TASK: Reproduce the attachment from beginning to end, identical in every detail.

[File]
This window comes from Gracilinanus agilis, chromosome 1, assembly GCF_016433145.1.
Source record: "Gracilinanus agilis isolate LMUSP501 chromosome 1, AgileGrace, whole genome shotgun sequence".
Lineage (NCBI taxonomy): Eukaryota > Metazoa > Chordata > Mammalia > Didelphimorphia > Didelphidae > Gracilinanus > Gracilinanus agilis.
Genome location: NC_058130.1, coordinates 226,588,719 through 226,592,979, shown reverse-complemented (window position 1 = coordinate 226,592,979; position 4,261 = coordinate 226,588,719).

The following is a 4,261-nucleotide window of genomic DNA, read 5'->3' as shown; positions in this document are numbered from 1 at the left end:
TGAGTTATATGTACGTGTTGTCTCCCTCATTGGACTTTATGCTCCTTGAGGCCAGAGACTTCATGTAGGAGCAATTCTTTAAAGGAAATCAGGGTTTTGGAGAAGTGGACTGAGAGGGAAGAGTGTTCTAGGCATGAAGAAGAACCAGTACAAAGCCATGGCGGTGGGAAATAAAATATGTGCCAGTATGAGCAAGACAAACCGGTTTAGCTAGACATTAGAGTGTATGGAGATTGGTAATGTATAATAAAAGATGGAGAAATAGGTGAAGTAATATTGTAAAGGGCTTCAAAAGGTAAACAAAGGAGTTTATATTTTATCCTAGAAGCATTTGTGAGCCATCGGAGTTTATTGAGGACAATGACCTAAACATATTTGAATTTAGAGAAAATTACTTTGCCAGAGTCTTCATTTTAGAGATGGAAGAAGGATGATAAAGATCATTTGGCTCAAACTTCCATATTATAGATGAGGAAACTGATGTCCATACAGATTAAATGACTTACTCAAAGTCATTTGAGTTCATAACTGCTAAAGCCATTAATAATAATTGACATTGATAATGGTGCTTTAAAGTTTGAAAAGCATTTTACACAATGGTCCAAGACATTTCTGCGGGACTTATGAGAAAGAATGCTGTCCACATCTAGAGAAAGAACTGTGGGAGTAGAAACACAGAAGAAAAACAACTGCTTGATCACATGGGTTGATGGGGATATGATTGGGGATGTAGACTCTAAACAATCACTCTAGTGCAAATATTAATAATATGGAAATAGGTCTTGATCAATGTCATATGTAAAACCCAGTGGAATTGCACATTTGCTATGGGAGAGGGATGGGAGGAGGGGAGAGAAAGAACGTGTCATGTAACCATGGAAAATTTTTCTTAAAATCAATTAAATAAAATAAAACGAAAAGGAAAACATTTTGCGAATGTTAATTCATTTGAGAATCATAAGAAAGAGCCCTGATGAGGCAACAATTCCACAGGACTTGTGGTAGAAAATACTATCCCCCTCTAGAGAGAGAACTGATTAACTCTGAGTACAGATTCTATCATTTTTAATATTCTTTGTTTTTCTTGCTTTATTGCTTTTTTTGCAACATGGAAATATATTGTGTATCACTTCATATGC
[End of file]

This window comes from Gracilinanus agilis, chromosome 1, assembly GCF_016433145.1.
Source record: "Gracilinanus agilis isolate LMUSP501 chromosome 1, AgileGrace, whole genome shotgun sequence".
Lineage (NCBI taxonomy): Eukaryota > Metazoa > Chordata > Mammalia > Didelphimorphia > Didelphidae > Gracilinanus > Gracilinanus agilis.
Genome location: NC_058130.1, coordinates 226,588,719 through 226,592,979, shown reverse-complemented (window position 1 = coordinate 226,592,979; position 4,261 = coordinate 226,588,719).

The following is a 4,261-nucleotide window of genomic DNA, read 5'->3' as shown; positions in this document are numbered from 1 at the left end:
TGAGTTATATGTACGTGTTGTCTCCCTCATTGGACTTTATGCTCCTTGAGGCCAGAGACTTCATGTAGGAGCAATTCTTTAAAGGAAATCAGGGTTTTGGAGAAGTGGACTGAGAGGGAAGAGTGTTCTAGGCATGAAGAAGAACCAGTACAAAGCCATGGCGGTGGGAAATAAAATATGTGCCAGTATGAGCAAGACAAACCGGTTTAGCTAGACATTAGAGTGTATGGAGATTGGTAATGTATAATAAAAGATGGAGAAATAGGTGAAGTAATATTGTAAAGGGCTTCAAAAGGTAAACAAAGGAGTTTATATTTTATCCTAGAAGCATTTGTGAGCCATCGGAGTTTATTGAGGACAATGACCTAAACATATTTGAATTTAGAGAAAATTACTTTGCCAGAGTCTTCATTTTAGAGATGGAAGAAGGATGATAAAGATCATTTGGCTCAAACTTCCATATTATAGATGAGGAAACTGATGTCCATACAGATTAAATGACTTACTCAAAGTCATTTGAGTTCATAACTGCTAAAGCCATTAATAATAATTGACATTGATAATGGTGCTTTAAAGTTTGAAAAGCATTTTACACAATGGTCCAAGACATTTCTGCGGGACTTATGAGAAAGAATGCTGTCCACATCTAGAGAAAGAACTGTGGGAGTAGAAACACAGAAGAAAAACAACTGCTTGATCACATGGGTTGATGGGGATATGATTGGGGATGTAGACTCTAAACAATCACTCTAGTGCAAATATTAATAATATGGAAATAGGTCTTGATCAATGTCATATGTAAAACCCAGTGGAATTGCACATTTGCTATGGGAGAGGGATGGGAGGAGGGGAGAGAAAGAACGTGTCATGTAACCATGGAAAATTTTTCTTAAAATCAATTAAATAAAATAAAACGAAAAGGAAAACATTTTGCGAATGTTAATTCATTTGAGAATCATAAGAAAGAGCCCTGATGAGGCAACAATTCCACAGGACTTGTGGTAGAAAATACTATCCCCCTCTAGAGAGAGAACTGATTAACTCTGAGTACAGATTCTATCATTTTTAATATTCTTTGTTTTTCTTGCTTTATTGCTTTTTTTGCAACATGGAAATATATTGTGTATCACTTCATATGC